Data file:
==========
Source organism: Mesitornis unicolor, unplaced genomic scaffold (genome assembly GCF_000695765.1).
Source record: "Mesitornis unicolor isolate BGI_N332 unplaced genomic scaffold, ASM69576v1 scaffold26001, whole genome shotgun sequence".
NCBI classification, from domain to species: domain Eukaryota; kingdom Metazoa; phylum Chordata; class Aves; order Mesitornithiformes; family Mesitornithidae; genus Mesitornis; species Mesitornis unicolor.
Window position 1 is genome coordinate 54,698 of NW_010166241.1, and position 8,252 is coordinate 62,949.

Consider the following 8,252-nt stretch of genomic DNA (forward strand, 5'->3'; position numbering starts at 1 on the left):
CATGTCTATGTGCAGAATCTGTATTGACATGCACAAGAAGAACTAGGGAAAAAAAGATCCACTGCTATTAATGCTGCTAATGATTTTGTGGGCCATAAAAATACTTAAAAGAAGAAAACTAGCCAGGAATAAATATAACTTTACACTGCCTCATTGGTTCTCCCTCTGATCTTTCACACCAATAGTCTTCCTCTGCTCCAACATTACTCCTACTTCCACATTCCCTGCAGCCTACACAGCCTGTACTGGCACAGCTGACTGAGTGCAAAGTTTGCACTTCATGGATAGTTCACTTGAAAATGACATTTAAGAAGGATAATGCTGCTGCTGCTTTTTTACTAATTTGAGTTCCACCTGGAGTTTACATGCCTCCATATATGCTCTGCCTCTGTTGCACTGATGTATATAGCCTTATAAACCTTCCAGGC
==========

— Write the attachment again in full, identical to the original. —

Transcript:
Source organism: Mesitornis unicolor, unplaced genomic scaffold (genome assembly GCF_000695765.1).
Source record: "Mesitornis unicolor isolate BGI_N332 unplaced genomic scaffold, ASM69576v1 scaffold26001, whole genome shotgun sequence".
NCBI classification, from domain to species: domain Eukaryota; kingdom Metazoa; phylum Chordata; class Aves; order Mesitornithiformes; family Mesitornithidae; genus Mesitornis; species Mesitornis unicolor.
Window position 1 is genome coordinate 54,698 of NW_010166241.1, and position 8,252 is coordinate 62,949.

Consider the following 8,252-nt stretch of genomic DNA (forward strand, 5'->3'; position numbering starts at 1 on the left):
CATGTCTATGTGCAGAATCTGTATTGACATGCACAAGAAGAACTAGGGAAAAAAAGATCCACTGCTATTAATGCTGCTAATGATTTTGTGGGCCATAAAAATACTTAAAAGAAGAAAACTAGCCAGGAATAAATATAACTTTACACTGCCTCATTGGTTCTCCCTCTGATCTTTCACACCAATAGTCTTCCTCTGCTCCAACATTACTCCTACTTCCACATTCCCTGCAGCCTACACAGCCTGTACTGGCACAGCTGACTGAGTGCAAAGTTTGCACTTCATGGATAGTTCACTTGAAAATGACATTTAAGAAGGATAATGCTGCTGCTGCTTTTTTACTAATTTGAGTTCCACCTGGAGTTTACATGCCTCCATATATGCTCTGCCTCTGTTGCACTGATGTATATAGCCTTATAAACCTTCCAGGC